WASHINGTON — Border security continues to be a focus for Texas Agriculture Commissioner Todd Staples in his run for lieutenant governor. Now, he has taken that message straight to Washington, D.C.

Commissioner Staples spoke Monday to members of the U.S. House of Representatives and their staffs about the H-2B visa, designed to allow businesses to fill labor shortages. Staples wants reforms in the program, which he says is plagued with “bureaucratic red tape and antiquated quotas, and helps create an insecure border.”

He told the group that the guest worker process is to be blamed for the deaths of 591 individuals, from 2006 to 2011, in Texas counties along the border region.

“These individuals had a desire to better themselves, and in response to an under-populated U.S. labor market, literally risked life and limb to enter the United States,” Staples told the group, according to today’s news release from the Texas Department of Agriculture. “Nearly 600 died on their journey to what they hoped would be a better life.”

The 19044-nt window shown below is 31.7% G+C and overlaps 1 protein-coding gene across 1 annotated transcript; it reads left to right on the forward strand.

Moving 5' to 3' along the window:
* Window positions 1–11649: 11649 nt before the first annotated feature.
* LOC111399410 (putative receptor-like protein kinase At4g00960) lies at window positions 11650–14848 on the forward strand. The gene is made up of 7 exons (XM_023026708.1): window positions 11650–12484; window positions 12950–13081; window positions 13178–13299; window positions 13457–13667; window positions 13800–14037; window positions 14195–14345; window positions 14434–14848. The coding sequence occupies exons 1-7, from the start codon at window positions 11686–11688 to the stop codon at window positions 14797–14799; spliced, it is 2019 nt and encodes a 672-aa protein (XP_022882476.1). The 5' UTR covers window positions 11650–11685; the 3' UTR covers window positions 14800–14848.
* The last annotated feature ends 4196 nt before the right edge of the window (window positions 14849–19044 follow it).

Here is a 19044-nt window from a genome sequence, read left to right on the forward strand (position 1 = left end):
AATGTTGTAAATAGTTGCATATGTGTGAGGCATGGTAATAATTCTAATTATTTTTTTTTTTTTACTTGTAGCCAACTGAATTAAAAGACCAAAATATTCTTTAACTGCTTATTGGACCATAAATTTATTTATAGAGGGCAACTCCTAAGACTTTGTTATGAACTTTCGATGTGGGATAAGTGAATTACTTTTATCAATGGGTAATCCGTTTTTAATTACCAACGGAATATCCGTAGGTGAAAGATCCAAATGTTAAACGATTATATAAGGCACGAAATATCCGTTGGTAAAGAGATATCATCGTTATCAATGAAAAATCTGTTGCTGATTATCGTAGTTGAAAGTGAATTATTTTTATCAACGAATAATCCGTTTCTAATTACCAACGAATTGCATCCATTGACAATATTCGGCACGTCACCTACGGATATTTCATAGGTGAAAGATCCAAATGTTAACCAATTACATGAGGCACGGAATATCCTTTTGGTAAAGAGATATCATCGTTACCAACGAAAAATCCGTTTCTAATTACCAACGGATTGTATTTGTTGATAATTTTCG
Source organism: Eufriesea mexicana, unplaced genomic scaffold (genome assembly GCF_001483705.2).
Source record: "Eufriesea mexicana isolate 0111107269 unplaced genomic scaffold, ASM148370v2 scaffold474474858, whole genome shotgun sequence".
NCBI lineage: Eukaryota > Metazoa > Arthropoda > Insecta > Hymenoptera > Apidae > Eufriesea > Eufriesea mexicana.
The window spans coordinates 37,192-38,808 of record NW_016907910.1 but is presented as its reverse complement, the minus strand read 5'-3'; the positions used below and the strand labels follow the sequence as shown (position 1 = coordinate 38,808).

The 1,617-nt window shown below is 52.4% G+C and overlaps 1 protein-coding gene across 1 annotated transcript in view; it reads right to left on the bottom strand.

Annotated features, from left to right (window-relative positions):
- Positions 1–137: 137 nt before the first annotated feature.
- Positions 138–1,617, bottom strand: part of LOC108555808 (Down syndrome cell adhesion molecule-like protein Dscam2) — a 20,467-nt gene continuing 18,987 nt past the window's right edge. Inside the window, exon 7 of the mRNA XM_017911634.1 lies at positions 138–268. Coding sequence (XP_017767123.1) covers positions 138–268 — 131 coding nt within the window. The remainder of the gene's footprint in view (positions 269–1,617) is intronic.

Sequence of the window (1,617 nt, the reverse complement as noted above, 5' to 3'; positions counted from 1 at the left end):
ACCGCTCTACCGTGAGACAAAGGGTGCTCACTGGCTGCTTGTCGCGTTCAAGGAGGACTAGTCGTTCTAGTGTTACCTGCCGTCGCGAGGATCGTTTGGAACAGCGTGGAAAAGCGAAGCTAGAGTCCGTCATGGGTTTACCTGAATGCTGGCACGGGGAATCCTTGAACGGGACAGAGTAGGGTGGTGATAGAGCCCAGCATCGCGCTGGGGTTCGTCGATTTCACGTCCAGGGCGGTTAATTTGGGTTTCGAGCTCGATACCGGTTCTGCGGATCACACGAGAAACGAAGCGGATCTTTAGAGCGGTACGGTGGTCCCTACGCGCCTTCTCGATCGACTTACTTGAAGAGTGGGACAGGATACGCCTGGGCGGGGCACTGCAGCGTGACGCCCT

Commissioner Staples is about to release a book he wrote, “Broken Borders, Broken Promises: How Porous Borders Are Robbing America’s Future.” The commissioner is expected to appear on Capital Tonight later this week to talk more about his book and border security.

Staples is one of several Republican office holders who have indicated they are running for lieutenant governor, or have at least expressed interest. That list includes Land Commissioner Jerry Patterson and State Comptroller Susan Combs. Incumbent Lt. Gov. David Dewhurst has already indicated he plans to run for re-election.

Read Staples’ entire remarks here.